• Localized headache around the temple area or at the front of the head
  • Jaw pain or jaw claudication
  • Loss of vision
  • Double vision
  • Fever
  • Muscle stiffness
  • Tenderness on the scalp
  • Unexplained weight loss

The symptoms of giant cell arteritis tend to vary in every case. In some cases, the symptoms can manifest as a bout of flu with all its usual symptoms, whereas in some cases, the symptoms can also cause a general feeling of being unwell. The headaches caused by giant cell arteritis are characterized by a feeling of pain and tenderness on the head. The pain usually occurs on one or both the temples. When one is experiencing tenderness, he or she may feel uncomfortable even when combing the hair or laying the head on a pillow because the scalp feels inflamed.

Who to See and Types of Treatments Available

Obtaining prompt medical attention to treat giant cell arteritis prevents complications such as stroke and blindness. However, the condition is particularly difficult to diagnose because most of its symptoms are similar to those caused by a lot of other diseases. To determine if a patient has giant cell arteritis, doctors typically perform a wide variety of test including the following:

  • Physical exam
  • Blood tests
  • Biopsy
  • Magnetic resonance angiography
  • Doppler ultrasound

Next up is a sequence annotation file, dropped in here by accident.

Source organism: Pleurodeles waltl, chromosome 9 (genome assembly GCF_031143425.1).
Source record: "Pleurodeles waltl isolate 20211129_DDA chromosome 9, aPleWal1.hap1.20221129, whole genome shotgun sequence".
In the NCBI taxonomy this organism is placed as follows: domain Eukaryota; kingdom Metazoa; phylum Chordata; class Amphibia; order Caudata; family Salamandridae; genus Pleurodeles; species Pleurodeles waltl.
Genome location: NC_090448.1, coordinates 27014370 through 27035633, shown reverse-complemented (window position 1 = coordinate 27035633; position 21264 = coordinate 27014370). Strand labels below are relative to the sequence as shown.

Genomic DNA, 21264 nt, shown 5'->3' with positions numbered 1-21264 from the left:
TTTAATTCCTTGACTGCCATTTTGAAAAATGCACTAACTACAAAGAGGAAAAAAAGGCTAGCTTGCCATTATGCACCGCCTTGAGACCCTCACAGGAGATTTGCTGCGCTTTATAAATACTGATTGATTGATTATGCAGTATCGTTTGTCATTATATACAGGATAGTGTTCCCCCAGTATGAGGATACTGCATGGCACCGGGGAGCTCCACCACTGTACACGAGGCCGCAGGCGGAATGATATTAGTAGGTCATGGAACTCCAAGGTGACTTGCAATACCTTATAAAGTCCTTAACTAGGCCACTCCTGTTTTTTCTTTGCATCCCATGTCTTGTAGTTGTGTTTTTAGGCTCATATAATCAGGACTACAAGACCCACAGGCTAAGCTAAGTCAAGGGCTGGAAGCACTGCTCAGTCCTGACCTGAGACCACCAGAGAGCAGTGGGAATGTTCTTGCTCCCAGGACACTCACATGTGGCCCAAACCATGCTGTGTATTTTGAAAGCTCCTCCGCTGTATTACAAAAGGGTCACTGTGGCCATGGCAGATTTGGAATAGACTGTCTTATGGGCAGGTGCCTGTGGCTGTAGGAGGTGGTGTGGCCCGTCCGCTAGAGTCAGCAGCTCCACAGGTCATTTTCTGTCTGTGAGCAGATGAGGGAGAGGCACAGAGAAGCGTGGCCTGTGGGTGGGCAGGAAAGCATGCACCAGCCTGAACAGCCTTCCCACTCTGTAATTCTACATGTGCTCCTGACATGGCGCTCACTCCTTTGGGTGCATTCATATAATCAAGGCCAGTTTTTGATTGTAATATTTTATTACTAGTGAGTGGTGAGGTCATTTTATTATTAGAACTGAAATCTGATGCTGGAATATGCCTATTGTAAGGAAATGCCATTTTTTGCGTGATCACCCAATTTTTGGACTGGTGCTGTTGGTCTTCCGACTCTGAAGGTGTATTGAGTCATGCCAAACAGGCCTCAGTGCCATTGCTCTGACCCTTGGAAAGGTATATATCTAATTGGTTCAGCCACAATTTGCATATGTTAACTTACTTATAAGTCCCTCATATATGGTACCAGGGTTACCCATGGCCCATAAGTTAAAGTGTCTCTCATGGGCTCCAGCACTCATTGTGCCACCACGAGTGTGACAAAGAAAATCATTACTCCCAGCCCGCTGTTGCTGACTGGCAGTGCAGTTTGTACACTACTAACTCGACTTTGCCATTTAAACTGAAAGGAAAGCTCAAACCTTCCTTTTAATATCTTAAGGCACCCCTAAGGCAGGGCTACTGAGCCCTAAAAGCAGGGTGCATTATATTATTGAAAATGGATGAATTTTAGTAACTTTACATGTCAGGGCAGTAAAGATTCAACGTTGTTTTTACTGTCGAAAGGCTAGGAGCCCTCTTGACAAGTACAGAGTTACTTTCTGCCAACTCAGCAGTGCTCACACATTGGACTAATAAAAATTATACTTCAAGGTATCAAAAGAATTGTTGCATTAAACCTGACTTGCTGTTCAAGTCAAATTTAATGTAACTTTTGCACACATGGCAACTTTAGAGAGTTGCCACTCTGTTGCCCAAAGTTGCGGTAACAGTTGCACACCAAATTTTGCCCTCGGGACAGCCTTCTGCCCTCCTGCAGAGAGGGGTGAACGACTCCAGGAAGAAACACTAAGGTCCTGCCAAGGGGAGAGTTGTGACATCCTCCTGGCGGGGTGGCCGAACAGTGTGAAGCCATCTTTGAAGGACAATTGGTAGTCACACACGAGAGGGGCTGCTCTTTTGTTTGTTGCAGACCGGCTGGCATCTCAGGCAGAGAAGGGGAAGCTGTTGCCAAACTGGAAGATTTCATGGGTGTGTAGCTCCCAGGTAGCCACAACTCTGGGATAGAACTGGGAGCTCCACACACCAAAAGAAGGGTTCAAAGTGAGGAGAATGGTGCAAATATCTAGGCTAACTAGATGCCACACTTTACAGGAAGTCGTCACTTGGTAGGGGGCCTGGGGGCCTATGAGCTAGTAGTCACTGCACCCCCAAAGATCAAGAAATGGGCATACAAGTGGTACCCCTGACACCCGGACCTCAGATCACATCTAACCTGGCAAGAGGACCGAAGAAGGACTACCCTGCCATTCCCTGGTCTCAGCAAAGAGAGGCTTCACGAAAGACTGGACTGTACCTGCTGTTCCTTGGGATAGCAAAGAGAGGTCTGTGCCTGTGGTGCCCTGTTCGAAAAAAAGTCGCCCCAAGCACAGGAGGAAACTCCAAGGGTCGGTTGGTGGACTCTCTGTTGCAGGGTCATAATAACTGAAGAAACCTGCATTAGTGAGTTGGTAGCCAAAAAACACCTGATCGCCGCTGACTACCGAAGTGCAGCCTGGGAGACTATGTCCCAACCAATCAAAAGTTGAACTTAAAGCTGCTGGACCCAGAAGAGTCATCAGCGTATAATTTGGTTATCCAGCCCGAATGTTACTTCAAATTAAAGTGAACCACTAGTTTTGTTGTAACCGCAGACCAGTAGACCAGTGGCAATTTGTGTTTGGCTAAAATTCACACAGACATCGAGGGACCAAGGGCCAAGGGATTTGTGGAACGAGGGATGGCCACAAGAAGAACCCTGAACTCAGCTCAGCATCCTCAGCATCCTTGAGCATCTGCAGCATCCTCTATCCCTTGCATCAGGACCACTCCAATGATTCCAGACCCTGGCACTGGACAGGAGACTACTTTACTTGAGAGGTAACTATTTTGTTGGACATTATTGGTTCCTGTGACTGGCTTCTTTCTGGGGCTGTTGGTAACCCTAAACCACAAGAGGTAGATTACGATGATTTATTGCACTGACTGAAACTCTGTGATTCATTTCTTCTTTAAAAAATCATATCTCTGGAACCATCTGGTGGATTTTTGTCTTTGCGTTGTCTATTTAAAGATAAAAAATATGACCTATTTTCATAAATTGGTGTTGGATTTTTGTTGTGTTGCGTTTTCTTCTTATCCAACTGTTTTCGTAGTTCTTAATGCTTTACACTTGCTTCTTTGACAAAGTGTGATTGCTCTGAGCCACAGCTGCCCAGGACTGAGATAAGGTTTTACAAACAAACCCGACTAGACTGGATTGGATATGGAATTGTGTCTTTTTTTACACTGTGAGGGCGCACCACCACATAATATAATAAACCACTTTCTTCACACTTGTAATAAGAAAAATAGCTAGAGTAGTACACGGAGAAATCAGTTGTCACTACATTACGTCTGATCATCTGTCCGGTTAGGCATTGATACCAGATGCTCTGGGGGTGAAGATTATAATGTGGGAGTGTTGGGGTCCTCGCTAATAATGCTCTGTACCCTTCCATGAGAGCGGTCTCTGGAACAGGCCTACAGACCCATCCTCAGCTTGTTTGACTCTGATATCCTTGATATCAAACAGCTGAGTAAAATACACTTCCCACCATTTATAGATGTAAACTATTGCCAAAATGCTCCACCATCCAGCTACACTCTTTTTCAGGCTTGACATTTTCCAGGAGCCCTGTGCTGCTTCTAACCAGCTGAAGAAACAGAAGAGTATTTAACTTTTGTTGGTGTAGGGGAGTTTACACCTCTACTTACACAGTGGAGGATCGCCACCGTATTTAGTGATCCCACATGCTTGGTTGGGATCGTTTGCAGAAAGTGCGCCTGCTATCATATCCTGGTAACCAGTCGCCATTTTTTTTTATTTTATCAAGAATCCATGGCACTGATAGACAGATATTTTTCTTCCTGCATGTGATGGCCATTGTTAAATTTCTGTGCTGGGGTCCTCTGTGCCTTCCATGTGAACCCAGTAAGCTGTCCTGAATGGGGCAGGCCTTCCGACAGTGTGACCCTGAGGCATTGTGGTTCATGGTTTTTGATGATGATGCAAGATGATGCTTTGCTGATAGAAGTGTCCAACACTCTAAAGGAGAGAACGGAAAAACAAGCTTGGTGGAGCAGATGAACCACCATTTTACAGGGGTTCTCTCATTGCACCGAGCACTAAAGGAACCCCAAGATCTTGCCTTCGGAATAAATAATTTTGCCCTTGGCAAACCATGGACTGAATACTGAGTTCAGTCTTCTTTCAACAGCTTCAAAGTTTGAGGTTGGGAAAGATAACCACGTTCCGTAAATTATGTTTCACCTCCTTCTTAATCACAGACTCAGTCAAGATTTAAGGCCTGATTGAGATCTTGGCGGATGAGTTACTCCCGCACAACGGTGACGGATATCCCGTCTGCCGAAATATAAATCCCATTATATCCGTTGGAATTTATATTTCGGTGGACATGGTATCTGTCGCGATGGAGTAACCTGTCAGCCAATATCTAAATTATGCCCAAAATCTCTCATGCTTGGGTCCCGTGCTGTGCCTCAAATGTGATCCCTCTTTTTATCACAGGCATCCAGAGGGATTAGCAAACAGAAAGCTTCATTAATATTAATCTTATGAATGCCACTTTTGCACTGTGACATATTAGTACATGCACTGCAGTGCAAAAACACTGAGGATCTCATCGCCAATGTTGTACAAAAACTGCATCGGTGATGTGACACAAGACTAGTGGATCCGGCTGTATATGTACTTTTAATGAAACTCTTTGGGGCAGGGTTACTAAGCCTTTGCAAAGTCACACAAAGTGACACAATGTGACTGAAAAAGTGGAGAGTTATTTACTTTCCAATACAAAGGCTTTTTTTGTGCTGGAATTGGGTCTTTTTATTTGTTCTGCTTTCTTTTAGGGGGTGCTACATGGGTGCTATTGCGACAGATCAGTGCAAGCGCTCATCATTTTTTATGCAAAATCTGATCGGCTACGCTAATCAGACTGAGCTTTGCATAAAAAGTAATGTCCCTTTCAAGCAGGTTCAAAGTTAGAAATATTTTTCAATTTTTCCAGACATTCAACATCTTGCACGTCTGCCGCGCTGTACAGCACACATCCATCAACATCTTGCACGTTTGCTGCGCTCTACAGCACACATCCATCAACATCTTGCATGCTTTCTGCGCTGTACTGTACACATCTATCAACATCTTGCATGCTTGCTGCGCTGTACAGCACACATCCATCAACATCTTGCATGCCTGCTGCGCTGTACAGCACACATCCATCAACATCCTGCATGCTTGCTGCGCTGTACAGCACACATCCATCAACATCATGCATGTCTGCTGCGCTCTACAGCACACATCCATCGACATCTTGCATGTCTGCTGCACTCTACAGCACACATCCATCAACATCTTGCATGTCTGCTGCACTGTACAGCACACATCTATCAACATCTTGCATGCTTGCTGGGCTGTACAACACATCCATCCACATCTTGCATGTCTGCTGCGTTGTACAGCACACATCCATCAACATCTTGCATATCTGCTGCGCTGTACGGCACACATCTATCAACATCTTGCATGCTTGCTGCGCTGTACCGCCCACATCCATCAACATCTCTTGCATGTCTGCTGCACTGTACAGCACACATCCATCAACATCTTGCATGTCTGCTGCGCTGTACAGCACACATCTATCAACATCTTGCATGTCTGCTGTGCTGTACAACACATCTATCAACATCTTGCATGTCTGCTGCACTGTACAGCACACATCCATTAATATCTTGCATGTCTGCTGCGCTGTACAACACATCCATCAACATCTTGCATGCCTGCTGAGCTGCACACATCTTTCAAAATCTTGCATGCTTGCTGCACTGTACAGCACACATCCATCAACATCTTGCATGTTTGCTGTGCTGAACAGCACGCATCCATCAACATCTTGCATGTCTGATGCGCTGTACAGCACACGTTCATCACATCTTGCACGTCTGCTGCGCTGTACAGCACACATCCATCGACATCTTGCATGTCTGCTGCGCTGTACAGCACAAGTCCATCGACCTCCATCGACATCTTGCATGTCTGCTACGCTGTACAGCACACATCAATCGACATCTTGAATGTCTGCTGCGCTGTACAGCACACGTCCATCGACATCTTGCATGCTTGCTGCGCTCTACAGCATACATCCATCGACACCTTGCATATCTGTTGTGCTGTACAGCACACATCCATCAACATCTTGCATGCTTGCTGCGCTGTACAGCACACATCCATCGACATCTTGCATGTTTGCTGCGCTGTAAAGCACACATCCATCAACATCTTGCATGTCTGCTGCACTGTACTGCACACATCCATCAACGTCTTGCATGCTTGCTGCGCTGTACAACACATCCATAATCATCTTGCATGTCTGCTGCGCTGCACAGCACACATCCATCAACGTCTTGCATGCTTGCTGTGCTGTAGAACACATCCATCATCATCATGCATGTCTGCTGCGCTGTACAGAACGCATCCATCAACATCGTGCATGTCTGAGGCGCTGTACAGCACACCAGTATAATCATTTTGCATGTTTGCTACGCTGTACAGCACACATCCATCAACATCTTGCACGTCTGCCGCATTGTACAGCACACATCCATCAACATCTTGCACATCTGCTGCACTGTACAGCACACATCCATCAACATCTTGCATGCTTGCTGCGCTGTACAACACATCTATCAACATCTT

• Positron emission tomography

The treatment of giant cell arteritis involves corticosteroid drugs such as prednisone. High doses of this medication are necessary. Most doctors are likely to prescribe certain types of drugs even before making an official diagnosis to relieve the symptoms and prevent other more serious symptoms, such as vision loss, from developing. Doctors often prescribe corticosteroids, which are known as powerful anti-inflammatory drugs with effects similar to the hormones produced by adrenal glands. These drugs are known for their effectiveness in relieving pain. However, if used for a prolonged period, corticosteroids can cause several serious side effects, especially if taken at high dosages.

After taking the prescribed medication, the patient may start to feel better within a few days. However, the medication must still be taken continuously for at least a year, depending on the patient’s situation. The doctor may start to lower the prescribed dosage after the first month, and continuously to do so gradually until the lowest possible dosage allowed is reached. Corticosteroids can control the inflammation within the arteries and relieve the symptoms it causes. To determine whether the medications are beneficial, the attending physician will regularly measure the inflammation in the arteries through several tests including a CPR test.


  • Hellmann DB. Giant cell arteritis, polymyalgia rheumatica, and Takayasu's arteritis. In: Firestein GS, Budd RC, Gabriel SE, et al, eds. Welley's Textbook of Rheumatology. 9th ed. Philadelphia, PA: Saunders Elsevier; 2012:chap 88